posted on Jun, 11 2008 @ 10:46 PM
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reply to post by applebiter
 


This sort of arrogance is really quite amazing, but it isn't impressive. People on ATS do it all the time - they make post after post which are the equivalent to "I know all things, and certainly more than you. I can't say how or why, but I know everything and I know your a sheep."

That you want to believe a conspiracy is apparent. However, that is not reality. Lets examine the few "bread crumbs" for which you have chosen to gracefully to give to those of us who are inferior to you:



The catechism, for example. Why do you suppose it is important to commit something to memory? How important is the actual content of the catechism versus the exercise of learning it? What's going on, here?


It may be important to commit it to memory, but the truth of the matter is once a member is tested on it they are likely to forget the bulk of it unless they are an officer or actively participate in the degrees. In the case of masonry the content IS what is important, and implication that its anything more is anti-masonic fantasy. Members vary widely on how important it is to memorize it "word for word" accurately - I - and many others - are of the opinion that the actual content and knowledge of what went on is more important than rope memorization.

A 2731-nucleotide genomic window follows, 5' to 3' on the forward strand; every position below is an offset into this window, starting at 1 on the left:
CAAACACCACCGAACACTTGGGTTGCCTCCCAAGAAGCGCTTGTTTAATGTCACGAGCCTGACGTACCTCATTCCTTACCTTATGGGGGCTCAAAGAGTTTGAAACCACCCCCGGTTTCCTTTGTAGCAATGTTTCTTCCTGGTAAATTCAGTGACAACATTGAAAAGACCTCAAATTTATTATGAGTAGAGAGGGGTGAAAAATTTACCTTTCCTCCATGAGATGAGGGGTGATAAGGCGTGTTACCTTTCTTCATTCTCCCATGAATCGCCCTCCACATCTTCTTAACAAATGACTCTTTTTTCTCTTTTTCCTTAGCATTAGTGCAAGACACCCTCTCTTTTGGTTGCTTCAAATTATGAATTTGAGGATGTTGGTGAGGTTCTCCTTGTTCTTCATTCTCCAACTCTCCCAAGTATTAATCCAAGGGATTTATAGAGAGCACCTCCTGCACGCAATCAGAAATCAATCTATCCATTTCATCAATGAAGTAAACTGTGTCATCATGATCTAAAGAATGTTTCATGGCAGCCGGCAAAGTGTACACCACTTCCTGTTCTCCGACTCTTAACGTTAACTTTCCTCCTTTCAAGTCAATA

What is going on here is extraordinarily simple. The blue lodge (the only place where this sort of memorization is extensive) has a few but very important lessons which the fraternity wants its members to know. Since fidelity and the ability to honor your duties is one of the key character components of freemasonry, the two objectives tie in by having people memorize parts (or all, if your an officer) of the ritual and not revealing it - although we all know and don't care you can find it online in 5 minutes.


More important than this is the attitude you bring. Can you build a progressively richer attitude of sacredness or holiness inside of you? If you think the sacred or holy aspects are the fancy costumes or the mysterious script, then you are mistaken.